The matchups are set. The Final Four includes the defending champion, the most talked about player of the season, college basketball's most storied program and a team of second-generation stars.
Yep, there will be plenty to talk about in Atlanta.
And that is why everyone will be talking about ... Kentucky.
The Kentucky program made almost as much news last week as the teams that were left in the NCAA tournament. Tubby Smith fled Lexington for - of all places - Minneapolis. And the Final Four festivities will be filled with an undercurrent of speculation about who will take the Wildcats' job.
Florida's Billy Donovan might listen, and use it as leverage. John Calipari, whose Memphis team was ousted by Ohio State on Saturday, already is in the mix and says he has no interest. Billy Gillespie's name is in the hopper.
When a program like Kentucky is looking for a coach, it creates a lot of talk. And much of the chatter will be, "What kind of massive ego would take that job? Who would want it?"
Kentucky is a place loaded with pressure, where history hangs from the rafters, pushing down on the present. It is a place where the fans demand national championships. Where the Final Four is considered a birthright. It is one of the toughest jobs in the country.
But it is not the only program like that. There will be a team in Atlanta that once fit that designation as "lousiest high-profile job in America."
Ben Howland has walked on the scalding coals of basketball tradition and survived. Thrived, even.
Just as whoever takes the Kentucky job will always have the shadow of Adolph Rupp's accomplishments, Howland is in the shadow of John Wooden every day at UCLA.
He seems to embrace it. He called Wooden, who was in Southern California with his family watching the UCLA-Kansas game Saturday at a restaurant, after becoming the second coach in UCLA history to earn back-to-back Final Four appearances.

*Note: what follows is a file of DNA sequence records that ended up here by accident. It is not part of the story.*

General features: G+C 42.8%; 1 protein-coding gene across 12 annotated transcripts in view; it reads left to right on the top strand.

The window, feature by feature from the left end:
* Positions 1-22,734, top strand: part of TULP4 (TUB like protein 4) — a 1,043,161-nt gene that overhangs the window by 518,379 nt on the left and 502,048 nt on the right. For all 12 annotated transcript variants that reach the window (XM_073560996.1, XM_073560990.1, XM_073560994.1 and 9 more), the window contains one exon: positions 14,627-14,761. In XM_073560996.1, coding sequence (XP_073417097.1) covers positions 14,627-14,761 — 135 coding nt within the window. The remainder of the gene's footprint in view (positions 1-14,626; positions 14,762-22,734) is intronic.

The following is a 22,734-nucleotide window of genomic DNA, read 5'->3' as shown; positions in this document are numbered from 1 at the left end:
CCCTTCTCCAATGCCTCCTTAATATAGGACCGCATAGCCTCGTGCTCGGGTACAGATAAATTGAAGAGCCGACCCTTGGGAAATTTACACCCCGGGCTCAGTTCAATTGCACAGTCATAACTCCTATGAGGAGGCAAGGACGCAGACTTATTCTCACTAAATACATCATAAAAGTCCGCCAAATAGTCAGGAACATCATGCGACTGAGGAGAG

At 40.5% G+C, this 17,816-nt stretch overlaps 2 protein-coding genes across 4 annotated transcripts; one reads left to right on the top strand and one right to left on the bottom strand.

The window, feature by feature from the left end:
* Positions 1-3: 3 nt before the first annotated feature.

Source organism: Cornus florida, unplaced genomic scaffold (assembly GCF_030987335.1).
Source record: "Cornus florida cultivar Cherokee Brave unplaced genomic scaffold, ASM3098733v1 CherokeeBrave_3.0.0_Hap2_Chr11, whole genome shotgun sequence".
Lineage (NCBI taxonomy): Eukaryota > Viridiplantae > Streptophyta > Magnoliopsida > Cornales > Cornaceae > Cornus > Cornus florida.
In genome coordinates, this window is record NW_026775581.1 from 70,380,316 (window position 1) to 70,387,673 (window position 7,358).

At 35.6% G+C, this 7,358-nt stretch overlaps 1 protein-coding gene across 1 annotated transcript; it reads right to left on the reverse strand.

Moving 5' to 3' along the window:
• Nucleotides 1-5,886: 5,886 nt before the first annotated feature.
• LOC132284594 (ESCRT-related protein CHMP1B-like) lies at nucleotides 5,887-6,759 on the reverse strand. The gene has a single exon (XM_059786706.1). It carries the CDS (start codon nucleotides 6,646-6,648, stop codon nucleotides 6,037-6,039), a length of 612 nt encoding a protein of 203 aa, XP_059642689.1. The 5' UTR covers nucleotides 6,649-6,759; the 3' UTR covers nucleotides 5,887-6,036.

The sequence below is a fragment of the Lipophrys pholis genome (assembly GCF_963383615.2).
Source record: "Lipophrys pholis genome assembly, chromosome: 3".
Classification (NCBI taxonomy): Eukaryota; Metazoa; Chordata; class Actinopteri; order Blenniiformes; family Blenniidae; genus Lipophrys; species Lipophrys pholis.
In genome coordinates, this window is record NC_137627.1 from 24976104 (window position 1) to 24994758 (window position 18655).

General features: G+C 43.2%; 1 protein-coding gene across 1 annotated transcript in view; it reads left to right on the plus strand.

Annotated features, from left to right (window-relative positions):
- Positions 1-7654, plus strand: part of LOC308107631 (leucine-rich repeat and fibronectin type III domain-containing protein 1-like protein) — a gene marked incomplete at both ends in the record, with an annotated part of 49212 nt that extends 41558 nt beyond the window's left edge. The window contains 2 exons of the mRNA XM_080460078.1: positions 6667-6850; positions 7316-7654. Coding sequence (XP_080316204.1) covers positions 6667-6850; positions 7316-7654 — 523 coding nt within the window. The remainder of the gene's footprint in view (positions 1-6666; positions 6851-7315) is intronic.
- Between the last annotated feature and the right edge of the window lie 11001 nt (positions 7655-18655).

"He's doing a good job of coaching," Wooden told the Los Angeles Times, the game's largest living legend offering high praise.
Howland talks fondly of UCLA's tradition.
Of hosting barbecues at his house with current players and former players to give his team a sense of the "special, special fraternity that is unique in all of college basketball."
Yes, it's a special fraternity, full of grand tradition. But tradition can crush men. Just ask Tubby Smith, who jumped to a land where basketball tradition amounts to one Final Four year in 1997 and a grading scandal.
Just ask Gary Cunningham or Larry Farmer or Walt Hazzard or Steve Lavin, who failed to meet expectations in Westwood. Or Matt Doherty, who was dumped at North Carolina to make room for Roy Williams' homecoming.
What Howland has done in Westwood is nothing short of remarkable. Though UCLA added one championship in recent years, under Jim Harrick, there has been an assumption that the program could never return to sustained greatness. That the athletes who arrived at Pauley Pavilion just wanted to be Lakers-in-training, with flashy suits and expensive cars. That UCLA was just a revolving door to the NBA.
That discipline and hard work weren't the kind of things you could sell L.A. kids on.
And winning with defense? Without dazzling offense? Well forget it. That might fly in the Big East or the Big Ten, but not in the Pacific-10 and never at Pauley Pavilion, where Lew Alcindor and Bill Walton set the talent bar incredibly high. Yet that's what Howland has done.
"At the end of the day it's about defense," Howland said. "To be a complete player, you have to play both ends of the floor."
The Bruins are in their 17th Final Four - one better than North Carolina, which was ousted Sunday by Georgetown. They are making their first back-to-back appearances since Gene Bartow's 1976 team followed Wooden's 1975 team there (Bartow lasted two seasons before fleeing for the Alabama-Birmingham).
UCLA will play a rematch of last year's title game with Florida. Four of the five current starters had subpar performances in that game; a fifth, Josh Shipp, was sidelined by an injury. Unlike some Bruins teams, winning an NCAA championship is a priority for this group.
"I definitely came back to try for one more shot at a championship," Arron Afflalo said.
Take heart, Wildcats fans. If it can happen in Westwood, it can definitely happen in Lexington.
Ann Killion writes for the San Jose Mercury News.